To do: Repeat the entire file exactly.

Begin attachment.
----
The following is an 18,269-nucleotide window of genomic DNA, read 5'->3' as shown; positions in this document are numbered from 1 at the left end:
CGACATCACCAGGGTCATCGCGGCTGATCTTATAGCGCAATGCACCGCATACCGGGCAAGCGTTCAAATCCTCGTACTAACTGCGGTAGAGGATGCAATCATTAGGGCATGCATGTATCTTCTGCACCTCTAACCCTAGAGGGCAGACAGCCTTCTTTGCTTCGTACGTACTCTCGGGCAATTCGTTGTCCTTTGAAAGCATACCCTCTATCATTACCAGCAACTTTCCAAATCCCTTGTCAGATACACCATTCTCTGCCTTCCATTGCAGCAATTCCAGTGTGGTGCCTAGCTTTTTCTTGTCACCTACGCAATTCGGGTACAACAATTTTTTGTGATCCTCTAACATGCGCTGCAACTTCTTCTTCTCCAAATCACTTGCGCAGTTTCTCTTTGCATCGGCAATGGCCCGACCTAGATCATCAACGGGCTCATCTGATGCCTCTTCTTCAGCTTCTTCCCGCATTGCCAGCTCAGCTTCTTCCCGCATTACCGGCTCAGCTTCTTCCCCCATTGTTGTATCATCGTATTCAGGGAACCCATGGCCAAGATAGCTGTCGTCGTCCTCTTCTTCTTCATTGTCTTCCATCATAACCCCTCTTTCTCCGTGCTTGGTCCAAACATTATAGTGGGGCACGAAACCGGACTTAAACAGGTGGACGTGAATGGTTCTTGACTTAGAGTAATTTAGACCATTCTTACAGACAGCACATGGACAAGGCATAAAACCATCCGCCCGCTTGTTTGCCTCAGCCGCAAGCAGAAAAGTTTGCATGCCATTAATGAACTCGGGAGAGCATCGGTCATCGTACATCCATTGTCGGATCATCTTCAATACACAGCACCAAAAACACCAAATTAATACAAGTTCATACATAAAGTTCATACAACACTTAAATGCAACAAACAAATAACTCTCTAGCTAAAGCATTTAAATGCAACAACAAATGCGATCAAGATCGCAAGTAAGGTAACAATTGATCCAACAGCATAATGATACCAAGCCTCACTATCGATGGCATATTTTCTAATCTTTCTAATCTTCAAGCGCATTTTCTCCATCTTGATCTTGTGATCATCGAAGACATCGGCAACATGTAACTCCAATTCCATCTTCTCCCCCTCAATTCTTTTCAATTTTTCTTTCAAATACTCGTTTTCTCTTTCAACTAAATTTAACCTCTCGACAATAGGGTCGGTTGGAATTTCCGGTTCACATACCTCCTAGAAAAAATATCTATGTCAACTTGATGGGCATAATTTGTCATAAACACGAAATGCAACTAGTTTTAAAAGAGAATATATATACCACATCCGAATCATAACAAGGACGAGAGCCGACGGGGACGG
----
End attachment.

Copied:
The following is an 18,269-nucleotide window of genomic DNA, read 5'->3' as shown; positions in this document are numbered from 1 at the left end:
CGACATCACCAGGGTCATCGCGGCTGATCTTATAGCGCAATGCACCGCATACCGGGCAAGCGTTCAAATCCTCGTACTAACTGCGGTAGAGGATGCAATCATTAGGGCATGCATGTATCTTCTGCACCTCTAACCCTAGAGGGCAGACAGCCTTCTTTGCTTCGTACGTACTCTCGGGCAATTCGTTGTCCTTTGAAAGCATACCCTCTATCATTACCAGCAACTTTCCAAATCCCTTGTCAGATACACCATTCTCTGCCTTCCATTGCAGCAATTCCAGTGTGGTGCCTAGCTTTTTCTTGTCACCTACGCAATTCGGGTACAACAATTTTTTGTGATCCTCTAACATGCGCTGCAACTTCTTCTTCTCCAAATCACTTGCGCAGTTTCTCTTTGCATCGGCAATGGCCCGACCTAGATCATCAACGGGCTCATCTGATGCCTCTTCTTCAGCTTCTTCCCGCATTGCCAGCTCAGCTTCTTCCCGCATTACCGGCTCAGCTTCTTCCCCCATTGTTGTATCATCGTATTCAGGGAACCCATGGCCAAGATAGCTGTCGTCGTCCTCTTCTTCTTCATTGTCTTCCATCATAACCCCTCTTTCTCCGTGCTTGGTCCAAACATTATAGTGGGGCACGAAACCGGACTTAAACAGGTGGACGTGAATGGTTCTTGACTTAGAGTAATTTAGACCATTCTTACAGACAGCACATGGACAAGGCATAAAACCATCCGCCCGCTTGTTTGCCTCAGCCGCAAGCAGAAAAGTTTGCATGCCATTAATGAACTCGGGAGAGCATCGGTCATCGTACATCCATTGTCGGATCATCTTCAATACACAGCACCAAAAACACCAAATTAATACAAGTTCATACATAAAGTTCATACAACACTTAAATGCAACAAACAAATAACTCTCTAGCTAAAGCATTTAAATGCAACAACAAATGCGATCAAGATCGCAAGTAAGGTAACAATTGATCCAACAGCATAATGATACCAAGCCTCACTATCGATGGCATATTTTCTAATCTTTCTAATCTTCAAGCGCATTTTCTCCATCTTGATCTTGTGATCATCGAAGACATCGGCAACATGTAACTCCAATTCCATCTTCTCCCCCTCAATTCTTTTCAATTTTTCTTTCAAATACTCGTTTTCTCTTTCAACTAAATTTAACCTCTCGACAATAGGGTCGGTTGGAATTTCCGGTTCACATACCTCCTAGAAAAAATATCTATGTCAACTTGATGGGCATAATTTGTCATAAACACGAAATGCAACTAGTTTTAAAAGAGAATATATATACCACATCCGAATCATAACAAGGACGAGAGCCGACGGGGACGG